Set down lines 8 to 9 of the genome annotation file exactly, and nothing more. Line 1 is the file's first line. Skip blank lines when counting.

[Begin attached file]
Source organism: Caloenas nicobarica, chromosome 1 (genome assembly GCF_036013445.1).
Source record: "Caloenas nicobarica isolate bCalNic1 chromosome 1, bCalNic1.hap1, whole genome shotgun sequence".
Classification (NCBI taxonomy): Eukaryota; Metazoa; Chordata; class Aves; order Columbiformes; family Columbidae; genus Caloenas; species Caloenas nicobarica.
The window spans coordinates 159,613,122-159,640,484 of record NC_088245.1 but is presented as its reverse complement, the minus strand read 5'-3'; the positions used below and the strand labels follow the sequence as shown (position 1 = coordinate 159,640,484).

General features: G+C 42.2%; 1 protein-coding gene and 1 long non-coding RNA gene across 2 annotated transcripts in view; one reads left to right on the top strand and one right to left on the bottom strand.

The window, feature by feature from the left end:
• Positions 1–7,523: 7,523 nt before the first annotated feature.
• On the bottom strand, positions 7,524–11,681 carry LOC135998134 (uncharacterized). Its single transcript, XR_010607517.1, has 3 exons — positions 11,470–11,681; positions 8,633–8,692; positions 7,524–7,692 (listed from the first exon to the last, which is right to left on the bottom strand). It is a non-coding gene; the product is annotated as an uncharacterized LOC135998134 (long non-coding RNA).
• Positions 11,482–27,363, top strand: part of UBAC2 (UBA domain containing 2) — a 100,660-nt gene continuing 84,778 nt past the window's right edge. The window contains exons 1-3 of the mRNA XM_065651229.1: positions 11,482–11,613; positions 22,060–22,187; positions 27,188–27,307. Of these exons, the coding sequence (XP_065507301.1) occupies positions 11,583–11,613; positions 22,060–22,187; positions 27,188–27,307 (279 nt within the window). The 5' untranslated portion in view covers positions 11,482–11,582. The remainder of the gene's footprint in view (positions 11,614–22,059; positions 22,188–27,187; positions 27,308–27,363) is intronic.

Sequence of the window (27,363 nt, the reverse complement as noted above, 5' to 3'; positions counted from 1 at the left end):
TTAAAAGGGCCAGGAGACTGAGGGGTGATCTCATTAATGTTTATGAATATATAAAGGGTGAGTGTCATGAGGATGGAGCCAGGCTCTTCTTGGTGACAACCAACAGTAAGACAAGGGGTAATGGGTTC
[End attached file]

• On the bottom strand, positions 7,524–11,681 carry LOC135998134 (uncharacterized). Its single transcript, XR_010607517.1, has 3 exons — positions 11,470–11,681; positions 8,633–8,692; positions 7,524–7,692 (listed from the first exon to the last, which is right to left on the bottom strand). It is a non-coding gene; the product is annotated as an uncharacterized LOC135998134 (long non-coding RNA).
• Positions 11,482–27,363, top strand: part of UBAC2 (UBA domain containing 2) — a 100,660-nt gene continuing 84,778 nt past the window's right edge. The window contains exons 1-3 of the mRNA XM_065651229.1: positions 11,482–11,613; positions 22,060–22,187; positions 27,188–27,307. Of these exons, the coding sequence (XP_065507301.1) occupies positions 11,583–11,613; positions 22,060–22,187; positions 27,188–27,307 (279 nt within the window). The 5' untranslated portion in view covers positions 11,482–11,582. The remainder of the gene's footprint in view (positions 11,614–22,059; positions 22,188–27,187; positions 27,308–27,363) is intronic.